Another comment from Harunobu was “a tip that might be marginally useful for when you are trying to ID an azalea by flower colour when it is not actually in flower. If the old leaves go yellow: it is white flowering. If the old leaves go orange; it is pink. If they go red; it is red or purple. And if they have sectors on the leaves, they have sectors on the flowers.”ref I assume this is because the pigmentation in the flowers also carries through to the leaves and when the chlorophyll dies away the pigments become visible. Theoretically you might be able to use this to visualise sports on a plant without it being in flower. However when I tried this on two of my own Satsuki, I could not see sectors (stripes) on the leaves, and all the old leaves were yellow although the trees are mainly pink. So – see if this works for you.

A weird idea I came across researching this article was the idea that somehow dominant characteristics could ‘take over’ a plant and actually influence branches which previously had been different colours or patterns. I don’t see how characteristics can literally go backwards and influence cells which are behind them in the developmental sequence. And surely new sports would appear? I can’t explain this idea and don’t think it’s true (however, I am open to being wrong). The only way I can see for this to happen is if you don’t prune at all and let everything grow out, then maybe it might be the case that the dominant characteristics take over all of the new growth.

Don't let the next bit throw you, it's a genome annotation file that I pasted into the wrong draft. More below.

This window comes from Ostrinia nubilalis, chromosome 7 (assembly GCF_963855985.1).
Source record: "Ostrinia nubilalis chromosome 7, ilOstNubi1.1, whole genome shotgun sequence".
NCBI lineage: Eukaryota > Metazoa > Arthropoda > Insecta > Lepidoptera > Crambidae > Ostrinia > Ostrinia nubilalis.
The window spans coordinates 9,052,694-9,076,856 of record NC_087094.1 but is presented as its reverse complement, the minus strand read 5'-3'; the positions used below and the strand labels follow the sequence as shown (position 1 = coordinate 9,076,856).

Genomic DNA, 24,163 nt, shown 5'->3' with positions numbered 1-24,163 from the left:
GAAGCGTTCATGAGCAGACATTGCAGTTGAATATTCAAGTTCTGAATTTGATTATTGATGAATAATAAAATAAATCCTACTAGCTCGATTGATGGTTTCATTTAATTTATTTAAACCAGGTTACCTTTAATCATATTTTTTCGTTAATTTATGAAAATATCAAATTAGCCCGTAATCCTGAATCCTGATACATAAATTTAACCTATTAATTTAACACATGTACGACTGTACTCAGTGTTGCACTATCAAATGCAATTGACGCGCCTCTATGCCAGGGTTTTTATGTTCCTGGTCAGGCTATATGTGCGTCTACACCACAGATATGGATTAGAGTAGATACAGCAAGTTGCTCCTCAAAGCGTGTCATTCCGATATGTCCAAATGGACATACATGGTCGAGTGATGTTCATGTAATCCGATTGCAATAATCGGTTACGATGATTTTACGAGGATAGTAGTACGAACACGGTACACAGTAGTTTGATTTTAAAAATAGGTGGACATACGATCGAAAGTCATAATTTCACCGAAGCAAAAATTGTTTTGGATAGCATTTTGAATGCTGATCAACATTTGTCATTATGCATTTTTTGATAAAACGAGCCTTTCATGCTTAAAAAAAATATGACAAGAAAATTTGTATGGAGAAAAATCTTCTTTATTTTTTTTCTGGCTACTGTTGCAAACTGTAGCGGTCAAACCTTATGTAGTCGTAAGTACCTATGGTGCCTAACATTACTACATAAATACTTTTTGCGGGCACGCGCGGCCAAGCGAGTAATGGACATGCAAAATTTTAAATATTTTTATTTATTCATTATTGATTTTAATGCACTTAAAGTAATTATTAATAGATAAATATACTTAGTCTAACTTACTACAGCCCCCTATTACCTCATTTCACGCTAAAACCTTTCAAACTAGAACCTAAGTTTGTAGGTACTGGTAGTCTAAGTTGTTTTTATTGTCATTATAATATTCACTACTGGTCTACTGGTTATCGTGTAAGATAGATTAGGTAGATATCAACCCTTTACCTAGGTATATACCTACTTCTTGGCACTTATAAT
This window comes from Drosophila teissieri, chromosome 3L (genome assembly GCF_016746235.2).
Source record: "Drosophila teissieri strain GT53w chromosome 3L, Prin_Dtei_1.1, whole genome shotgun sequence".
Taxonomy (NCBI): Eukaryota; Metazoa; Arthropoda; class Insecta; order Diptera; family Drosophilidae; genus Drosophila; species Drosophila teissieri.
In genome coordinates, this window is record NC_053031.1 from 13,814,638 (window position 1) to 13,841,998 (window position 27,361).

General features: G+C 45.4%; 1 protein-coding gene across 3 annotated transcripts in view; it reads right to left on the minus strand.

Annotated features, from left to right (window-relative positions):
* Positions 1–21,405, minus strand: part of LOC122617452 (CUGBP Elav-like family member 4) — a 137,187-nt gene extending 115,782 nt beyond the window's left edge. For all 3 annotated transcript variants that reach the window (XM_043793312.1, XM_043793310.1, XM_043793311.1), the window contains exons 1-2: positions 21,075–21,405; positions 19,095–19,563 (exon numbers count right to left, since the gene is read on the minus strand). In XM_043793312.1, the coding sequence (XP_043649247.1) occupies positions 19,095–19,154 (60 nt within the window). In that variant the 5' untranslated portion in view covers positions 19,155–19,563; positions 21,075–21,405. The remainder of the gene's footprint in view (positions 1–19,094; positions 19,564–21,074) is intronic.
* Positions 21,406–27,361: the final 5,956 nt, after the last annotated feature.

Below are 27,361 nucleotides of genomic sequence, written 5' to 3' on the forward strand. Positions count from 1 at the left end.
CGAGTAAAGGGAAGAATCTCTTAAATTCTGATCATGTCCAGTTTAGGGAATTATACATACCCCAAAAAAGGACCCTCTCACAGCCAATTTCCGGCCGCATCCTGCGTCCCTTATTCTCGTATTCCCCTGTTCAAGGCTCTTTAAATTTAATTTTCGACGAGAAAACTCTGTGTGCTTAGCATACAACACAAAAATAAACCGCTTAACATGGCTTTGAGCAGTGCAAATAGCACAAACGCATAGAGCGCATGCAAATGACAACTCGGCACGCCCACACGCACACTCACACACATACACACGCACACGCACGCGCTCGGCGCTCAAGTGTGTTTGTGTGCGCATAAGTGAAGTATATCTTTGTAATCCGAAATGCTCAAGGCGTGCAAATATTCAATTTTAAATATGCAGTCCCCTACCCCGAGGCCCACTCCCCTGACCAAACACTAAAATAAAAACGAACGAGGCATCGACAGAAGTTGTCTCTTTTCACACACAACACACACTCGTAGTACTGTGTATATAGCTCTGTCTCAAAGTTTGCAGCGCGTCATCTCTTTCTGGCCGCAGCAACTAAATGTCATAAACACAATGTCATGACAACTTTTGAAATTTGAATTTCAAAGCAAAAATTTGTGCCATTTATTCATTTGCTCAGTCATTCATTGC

Male Tree Flowers

Spring has sprung (finally) in the UK and now is the time that many trees flower, so they can pollinate the next generation with enough time for seeds to develop before winter. Plant reproduction is quite a complicated multi-stage process, but for the purposes of this post it’s enough to know that pollen is the vehicle for the male gamete (the plant equivalent of sperm). It is produced by anthers in angiosperms (flowering plants) and by male cones in gymnosperms (including conifers).

It turns out that pollen production can happen in different places. In some trees, both male and female parts are within the same flower (known as ‘perfect’ or ‘complete’ flowers). In others, they are separate flowers or cones on different parts of the same branch, shoot or tree – known as monoecious trees. In yet others they are separate flowers or cones on single-sex trees – known as dioecious.ref

Whilst female flowers/cones and the fruit associated with them are usually obvious, the pollen-bearing male flowers/cones are often hard to spot and sometimes people don’t even realise they are there (it was only about 2 years ago that I realised that oak trees even had flowers!). After releasing their pollen, male reproductive parts usually drop off and disappear from view, while the female flower/fruit/cone persists as the seeds develop. So it’s definitely worth appreciating male tree flowers when you see them, as they don’t hang around for long.